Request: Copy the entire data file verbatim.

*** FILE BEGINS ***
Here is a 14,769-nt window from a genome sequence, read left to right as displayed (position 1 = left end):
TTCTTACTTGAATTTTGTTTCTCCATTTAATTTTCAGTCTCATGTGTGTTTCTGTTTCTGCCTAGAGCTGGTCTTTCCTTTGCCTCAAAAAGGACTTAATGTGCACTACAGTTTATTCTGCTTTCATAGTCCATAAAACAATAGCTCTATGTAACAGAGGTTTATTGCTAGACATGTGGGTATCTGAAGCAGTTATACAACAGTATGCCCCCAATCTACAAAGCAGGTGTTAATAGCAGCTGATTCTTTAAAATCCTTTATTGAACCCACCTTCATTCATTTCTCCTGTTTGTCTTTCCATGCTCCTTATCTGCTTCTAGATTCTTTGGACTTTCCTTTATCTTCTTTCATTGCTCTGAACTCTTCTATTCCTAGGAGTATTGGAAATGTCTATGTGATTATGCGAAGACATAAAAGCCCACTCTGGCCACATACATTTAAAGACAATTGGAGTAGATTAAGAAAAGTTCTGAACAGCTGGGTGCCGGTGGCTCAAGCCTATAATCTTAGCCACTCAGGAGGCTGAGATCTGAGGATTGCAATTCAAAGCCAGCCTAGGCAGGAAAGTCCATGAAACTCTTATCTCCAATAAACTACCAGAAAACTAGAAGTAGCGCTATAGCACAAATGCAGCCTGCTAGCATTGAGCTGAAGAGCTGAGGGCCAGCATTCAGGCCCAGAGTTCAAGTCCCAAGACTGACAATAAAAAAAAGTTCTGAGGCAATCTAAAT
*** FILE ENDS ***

Here is a 14,769-nt window from a genome sequence, read left to right as displayed (position 1 = left end):
TTCTTACTTGAATTTTGTTTCTCCATTTAATTTTCAGTCTCATGTGTGTTTCTGTTTCTGCCTAGAGCTGGTCTTTCCTTTGCCTCAAAAAGGACTTAATGTGCACTACAGTTTATTCTGCTTTCATAGTCCATAAAACAATAGCTCTATGTAACAGAGGTTTATTGCTAGACATGTGGGTATCTGAAGCAGTTATACAACAGTATGCCCCCAATCTACAAAGCAGGTGTTAATAGCAGCTGATTCTTTAAAATCCTTTATTGAACCCACCTTCATTCATTTCTCCTGTTTGTCTTTCCATGCTCCTTATCTGCTTCTAGATTCTTTGGACTTTCCTTTATCTTCTTTCATTGCTCTGAACTCTTCTATTCCTAGGAGTATTGGAAATGTCTATGTGATTATGCGAAGACATAAAAGCCCACTCTGGCCACATACATTTAAAGACAATTGGAGTAGATTAAGAAAAGTTCTGAACAGCTGGGTGCCGGTGGCTCAAGCCTATAATCTTAGCCACTCAGGAGGCTGAGATCTGAGGATTGCAATTCAAAGCCAGCCTAGGCAGGAAAGTCCATGAAACTCTTATCTCCAATAAACTACCAGAAAACTAGAAGTAGCGCTATAGCACAAATGCAGCCTGCTAGCATTGAGCTGAAGAGCTGAGGGCCAGCATTCAGGCCCAGAGTTCAAGTCCCAAGACTGACAATAAAAAAAAGTTCTGAGGCAATCTAAAT